Oracles are smart contract interfaces that bring data from an external source into a smart contract. Smart contracts run in an isolated environment in a virtual machine and can not "measure" any outside information by themselves. The only way to get external data into a smart contract is by executing a transaction with the external data as payload. With that data, a smart contract can perform calculations and operations that depend on this data, such as calculating an interest based on the reference interest rates published by a central bank.
DIA is capable of publishing financial data with such an oracle so that any smart contract can read and use it from within the Ethereum virtual machine. By generating verifiable oracle data, any user can use financial data in smart contracts. For each of our asset classes there is an example data set available in the oracle.
The DIA oracle data is located in a single smart contract. This smart contract holds mappings from an index to an asset's name, its price value, and – if applicable – supply data.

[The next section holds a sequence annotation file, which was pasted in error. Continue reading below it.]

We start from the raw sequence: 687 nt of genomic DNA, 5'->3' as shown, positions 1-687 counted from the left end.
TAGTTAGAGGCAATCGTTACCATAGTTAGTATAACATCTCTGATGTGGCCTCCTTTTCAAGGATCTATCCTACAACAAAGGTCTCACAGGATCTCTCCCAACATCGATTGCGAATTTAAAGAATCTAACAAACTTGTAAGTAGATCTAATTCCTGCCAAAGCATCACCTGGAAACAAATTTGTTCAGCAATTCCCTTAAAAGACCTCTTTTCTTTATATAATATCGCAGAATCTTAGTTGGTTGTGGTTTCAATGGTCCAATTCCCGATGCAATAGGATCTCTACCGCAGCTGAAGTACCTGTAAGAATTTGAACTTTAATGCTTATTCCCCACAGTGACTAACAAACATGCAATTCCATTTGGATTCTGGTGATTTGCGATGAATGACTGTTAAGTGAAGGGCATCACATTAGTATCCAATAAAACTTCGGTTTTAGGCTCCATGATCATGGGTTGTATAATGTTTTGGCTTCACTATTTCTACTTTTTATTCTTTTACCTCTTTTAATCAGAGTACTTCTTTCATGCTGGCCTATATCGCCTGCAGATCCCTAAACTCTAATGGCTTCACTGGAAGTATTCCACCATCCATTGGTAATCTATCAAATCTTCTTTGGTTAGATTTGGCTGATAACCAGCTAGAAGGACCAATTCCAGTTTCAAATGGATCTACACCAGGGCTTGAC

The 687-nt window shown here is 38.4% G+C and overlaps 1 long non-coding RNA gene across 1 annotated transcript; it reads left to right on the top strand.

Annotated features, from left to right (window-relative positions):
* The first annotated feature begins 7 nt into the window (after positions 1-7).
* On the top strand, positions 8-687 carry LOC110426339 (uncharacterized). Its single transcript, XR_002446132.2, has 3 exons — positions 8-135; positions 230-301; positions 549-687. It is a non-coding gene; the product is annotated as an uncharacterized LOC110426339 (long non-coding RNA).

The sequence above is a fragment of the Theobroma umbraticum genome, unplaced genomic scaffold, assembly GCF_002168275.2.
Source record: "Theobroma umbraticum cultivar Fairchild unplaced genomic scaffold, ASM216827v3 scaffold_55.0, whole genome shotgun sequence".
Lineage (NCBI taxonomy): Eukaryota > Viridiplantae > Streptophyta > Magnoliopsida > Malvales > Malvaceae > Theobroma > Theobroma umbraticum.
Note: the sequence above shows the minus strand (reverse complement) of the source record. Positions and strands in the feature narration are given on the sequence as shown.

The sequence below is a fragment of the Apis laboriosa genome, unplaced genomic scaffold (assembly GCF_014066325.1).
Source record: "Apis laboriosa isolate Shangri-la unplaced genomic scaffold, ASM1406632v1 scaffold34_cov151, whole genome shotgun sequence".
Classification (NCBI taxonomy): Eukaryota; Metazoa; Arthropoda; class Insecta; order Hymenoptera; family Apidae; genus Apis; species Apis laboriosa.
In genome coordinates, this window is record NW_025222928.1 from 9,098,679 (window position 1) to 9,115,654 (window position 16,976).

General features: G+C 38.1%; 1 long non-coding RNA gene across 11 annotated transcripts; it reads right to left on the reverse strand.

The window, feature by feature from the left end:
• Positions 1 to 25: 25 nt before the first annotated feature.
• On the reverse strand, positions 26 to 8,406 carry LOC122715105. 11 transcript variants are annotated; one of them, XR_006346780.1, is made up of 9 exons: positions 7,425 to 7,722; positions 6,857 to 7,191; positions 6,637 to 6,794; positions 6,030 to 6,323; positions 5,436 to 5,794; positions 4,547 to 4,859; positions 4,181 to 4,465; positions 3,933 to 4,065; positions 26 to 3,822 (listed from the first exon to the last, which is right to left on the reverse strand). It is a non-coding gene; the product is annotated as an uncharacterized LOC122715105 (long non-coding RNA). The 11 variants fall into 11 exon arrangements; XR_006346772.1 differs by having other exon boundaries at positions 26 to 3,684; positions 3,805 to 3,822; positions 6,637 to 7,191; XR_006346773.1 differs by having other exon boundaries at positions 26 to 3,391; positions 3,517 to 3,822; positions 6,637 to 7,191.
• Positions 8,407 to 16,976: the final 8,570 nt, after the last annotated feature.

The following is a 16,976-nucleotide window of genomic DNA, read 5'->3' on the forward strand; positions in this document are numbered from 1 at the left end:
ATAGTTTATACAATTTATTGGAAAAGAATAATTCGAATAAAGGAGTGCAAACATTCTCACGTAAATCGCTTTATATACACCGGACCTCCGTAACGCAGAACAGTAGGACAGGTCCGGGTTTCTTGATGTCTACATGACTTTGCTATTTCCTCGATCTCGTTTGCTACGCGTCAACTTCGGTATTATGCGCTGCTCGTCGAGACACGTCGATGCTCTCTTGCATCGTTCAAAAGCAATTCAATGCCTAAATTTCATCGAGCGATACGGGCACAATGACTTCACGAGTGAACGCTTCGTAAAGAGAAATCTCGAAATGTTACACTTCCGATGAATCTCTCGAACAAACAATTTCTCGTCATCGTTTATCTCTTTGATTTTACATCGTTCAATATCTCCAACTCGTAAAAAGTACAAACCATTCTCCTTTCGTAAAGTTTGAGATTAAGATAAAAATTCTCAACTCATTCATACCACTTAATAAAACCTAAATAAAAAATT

By using the read function
getCoinInfo(coin_name) it is possible to retrieve this data. Along with the actual data there is a metadata field for the timestamp of the last update.
Updates are supplied by the DIA Oracle service that periodically supplies updates into the smart contract. Each update also generates an event, so that the latest updates can be seen in the event view on Etherscan.
As an example application, we implemented and deployed a simple smart contract that converts crypto asset prices from our oracle from USD to EUR.
getAssetEurRate() with a crypto asset name as argument in order to request the current crypto asset price from our oracle which is then converted to EUR by using the ECB exchange rate for EUR-USD, also published in the oracle contract. In the above link, you can use the "Read Contract" tab for easy web access. The rate is displayed in a fix comma format with five decimal digits. The source code of that example contract can be found at the "Code" tab. This shows how easy it is to integrate our oracle into any application: compile your application against the oracle interface and set the address where the oracle is deployed afterwards. Ideally, this should be done in a way that allows updates if the oracle address changes at any time in the future.